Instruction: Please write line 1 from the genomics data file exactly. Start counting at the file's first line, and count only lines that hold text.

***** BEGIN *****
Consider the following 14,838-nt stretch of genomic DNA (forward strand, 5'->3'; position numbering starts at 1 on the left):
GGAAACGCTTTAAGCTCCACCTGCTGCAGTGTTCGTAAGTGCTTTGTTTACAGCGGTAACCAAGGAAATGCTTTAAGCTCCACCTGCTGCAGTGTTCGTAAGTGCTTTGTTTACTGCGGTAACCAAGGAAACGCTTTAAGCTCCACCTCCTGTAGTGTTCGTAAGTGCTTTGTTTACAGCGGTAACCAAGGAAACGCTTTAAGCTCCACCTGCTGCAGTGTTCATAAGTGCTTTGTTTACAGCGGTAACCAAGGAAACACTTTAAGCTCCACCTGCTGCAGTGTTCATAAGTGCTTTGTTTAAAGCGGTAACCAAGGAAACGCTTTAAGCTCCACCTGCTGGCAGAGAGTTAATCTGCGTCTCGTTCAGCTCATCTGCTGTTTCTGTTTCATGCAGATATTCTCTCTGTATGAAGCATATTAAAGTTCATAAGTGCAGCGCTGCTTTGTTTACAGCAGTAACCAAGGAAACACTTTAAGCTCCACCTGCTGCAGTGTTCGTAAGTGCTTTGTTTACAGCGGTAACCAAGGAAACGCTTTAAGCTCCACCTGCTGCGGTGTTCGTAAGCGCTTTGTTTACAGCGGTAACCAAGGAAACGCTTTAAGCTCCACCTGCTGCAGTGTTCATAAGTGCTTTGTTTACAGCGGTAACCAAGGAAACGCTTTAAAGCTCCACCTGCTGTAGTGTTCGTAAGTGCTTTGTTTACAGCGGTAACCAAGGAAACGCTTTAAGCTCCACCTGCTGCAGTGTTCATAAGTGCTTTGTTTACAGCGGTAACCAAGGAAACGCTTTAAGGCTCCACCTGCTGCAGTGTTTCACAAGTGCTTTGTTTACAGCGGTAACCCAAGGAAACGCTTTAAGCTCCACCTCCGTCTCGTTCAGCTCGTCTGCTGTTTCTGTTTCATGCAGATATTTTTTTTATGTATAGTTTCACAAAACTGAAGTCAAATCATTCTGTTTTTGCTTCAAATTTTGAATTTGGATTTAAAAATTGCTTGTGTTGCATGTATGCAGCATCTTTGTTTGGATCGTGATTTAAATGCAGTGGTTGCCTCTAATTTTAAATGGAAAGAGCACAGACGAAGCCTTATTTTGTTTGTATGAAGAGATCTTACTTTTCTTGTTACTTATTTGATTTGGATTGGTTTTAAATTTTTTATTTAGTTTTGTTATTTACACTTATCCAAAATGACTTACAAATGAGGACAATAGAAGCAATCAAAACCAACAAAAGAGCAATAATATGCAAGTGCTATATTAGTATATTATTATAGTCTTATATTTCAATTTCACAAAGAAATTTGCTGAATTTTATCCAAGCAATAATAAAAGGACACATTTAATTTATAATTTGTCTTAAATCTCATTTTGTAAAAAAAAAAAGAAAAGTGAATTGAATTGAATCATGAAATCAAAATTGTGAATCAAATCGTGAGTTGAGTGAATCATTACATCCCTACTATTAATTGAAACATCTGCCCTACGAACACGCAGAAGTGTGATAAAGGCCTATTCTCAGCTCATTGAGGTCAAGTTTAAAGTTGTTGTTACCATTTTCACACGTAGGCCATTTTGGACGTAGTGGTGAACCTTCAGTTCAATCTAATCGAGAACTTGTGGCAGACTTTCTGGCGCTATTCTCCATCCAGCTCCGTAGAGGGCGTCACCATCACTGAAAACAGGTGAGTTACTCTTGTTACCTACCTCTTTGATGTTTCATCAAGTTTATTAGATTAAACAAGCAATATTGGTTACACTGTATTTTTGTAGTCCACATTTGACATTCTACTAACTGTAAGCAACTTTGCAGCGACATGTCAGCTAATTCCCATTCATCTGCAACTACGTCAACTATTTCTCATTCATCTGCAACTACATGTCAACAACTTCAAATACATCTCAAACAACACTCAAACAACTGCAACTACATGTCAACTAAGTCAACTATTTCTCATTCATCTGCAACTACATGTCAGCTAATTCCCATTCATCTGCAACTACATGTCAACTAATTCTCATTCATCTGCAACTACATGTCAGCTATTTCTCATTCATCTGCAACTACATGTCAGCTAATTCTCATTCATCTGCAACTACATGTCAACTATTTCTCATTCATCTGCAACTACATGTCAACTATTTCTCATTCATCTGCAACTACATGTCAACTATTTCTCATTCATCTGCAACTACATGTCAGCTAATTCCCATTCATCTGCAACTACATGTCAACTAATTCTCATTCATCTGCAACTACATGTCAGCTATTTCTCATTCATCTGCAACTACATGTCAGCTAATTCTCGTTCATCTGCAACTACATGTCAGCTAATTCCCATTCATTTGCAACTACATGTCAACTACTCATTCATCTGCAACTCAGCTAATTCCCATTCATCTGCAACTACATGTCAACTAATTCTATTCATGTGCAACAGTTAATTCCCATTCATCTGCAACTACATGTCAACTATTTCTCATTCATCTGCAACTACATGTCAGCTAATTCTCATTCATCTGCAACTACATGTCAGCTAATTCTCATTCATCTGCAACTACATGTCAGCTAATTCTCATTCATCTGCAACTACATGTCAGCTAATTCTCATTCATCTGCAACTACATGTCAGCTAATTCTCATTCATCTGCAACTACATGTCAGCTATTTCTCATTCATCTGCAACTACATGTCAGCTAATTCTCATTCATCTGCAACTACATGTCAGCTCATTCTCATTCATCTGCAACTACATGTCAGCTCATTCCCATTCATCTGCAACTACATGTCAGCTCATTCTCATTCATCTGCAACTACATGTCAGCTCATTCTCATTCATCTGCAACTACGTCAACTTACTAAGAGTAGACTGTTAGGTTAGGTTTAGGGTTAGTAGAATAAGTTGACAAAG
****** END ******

Consider the following 14,838-nt stretch of genomic DNA (forward strand, 5'->3'; position numbering starts at 1 on the left):